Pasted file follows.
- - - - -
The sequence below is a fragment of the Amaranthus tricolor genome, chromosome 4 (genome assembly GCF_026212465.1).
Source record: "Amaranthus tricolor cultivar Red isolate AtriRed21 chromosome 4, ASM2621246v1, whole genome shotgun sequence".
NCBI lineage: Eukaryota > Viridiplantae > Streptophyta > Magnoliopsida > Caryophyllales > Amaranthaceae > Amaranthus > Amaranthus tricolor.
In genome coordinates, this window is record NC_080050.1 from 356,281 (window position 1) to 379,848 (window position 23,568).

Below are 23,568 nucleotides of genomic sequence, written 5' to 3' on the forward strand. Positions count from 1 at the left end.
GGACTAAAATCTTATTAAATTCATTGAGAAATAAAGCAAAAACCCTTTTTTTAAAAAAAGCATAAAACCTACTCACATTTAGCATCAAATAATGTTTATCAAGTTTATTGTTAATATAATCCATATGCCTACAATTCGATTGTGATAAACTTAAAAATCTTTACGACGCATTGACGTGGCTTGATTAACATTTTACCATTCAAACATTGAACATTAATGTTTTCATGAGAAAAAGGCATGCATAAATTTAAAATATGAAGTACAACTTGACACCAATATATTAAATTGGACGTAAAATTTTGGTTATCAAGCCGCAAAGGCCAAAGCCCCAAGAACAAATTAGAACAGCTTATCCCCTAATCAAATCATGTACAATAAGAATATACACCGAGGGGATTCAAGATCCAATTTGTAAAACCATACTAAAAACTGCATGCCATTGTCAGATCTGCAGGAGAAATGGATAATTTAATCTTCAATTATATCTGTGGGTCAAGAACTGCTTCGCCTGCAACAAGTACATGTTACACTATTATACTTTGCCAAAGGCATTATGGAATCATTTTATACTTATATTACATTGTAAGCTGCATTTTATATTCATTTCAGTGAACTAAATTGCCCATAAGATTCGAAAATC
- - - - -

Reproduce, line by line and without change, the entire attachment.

The sequence below is a fragment of the Amaranthus tricolor genome, chromosome 4 (genome assembly GCF_026212465.1).
Source record: "Amaranthus tricolor cultivar Red isolate AtriRed21 chromosome 4, ASM2621246v1, whole genome shotgun sequence".
NCBI lineage: Eukaryota > Viridiplantae > Streptophyta > Magnoliopsida > Caryophyllales > Amaranthaceae > Amaranthus > Amaranthus tricolor.
In genome coordinates, this window is record NC_080050.1 from 356,281 (window position 1) to 379,848 (window position 23,568).

Below are 23,568 nucleotides of genomic sequence, written 5' to 3' on the forward strand. Positions count from 1 at the left end.
GGACTAAAATCTTATTAAATTCATTGAGAAATAAAGCAAAAACCCTTTTTTTAAAAAAAGCATAAAACCTACTCACATTTAGCATCAAATAATGTTTATCAAGTTTATTGTTAATATAATCCATATGCCTACAATTCGATTGTGATAAACTTAAAAATCTTTACGACGCATTGACGTGGCTTGATTAACATTTTACCATTCAAACATTGAACATTAATGTTTTCATGAGAAAAAGGCATGCATAAATTTAAAATATGAAGTACAACTTGACACCAATATATTAAATTGGACGTAAAATTTTGGTTATCAAGCCGCAAAGGCCAAAGCCCCAAGAACAAATTAGAACAGCTTATCCCCTAATCAAATCATGTACAATAAGAATATACACCGAGGGGATTCAAGATCCAATTTGTAAAACCATACTAAAAACTGCATGCCATTGTCAGATCTGCAGGAGAAATGGATAATTTAATCTTCAATTATATCTGTGGGTCAAGAACTGCTTCGCCTGCAACAAGTACATGTTACACTATTATACTTTGCCAAAGGCATTATGGAATCATTTTATACTTATATTACATTGTAAGCTGCATTTTATATTCATTTCAGTGAACTAAATTGCCCATAAGATTCGAAAATC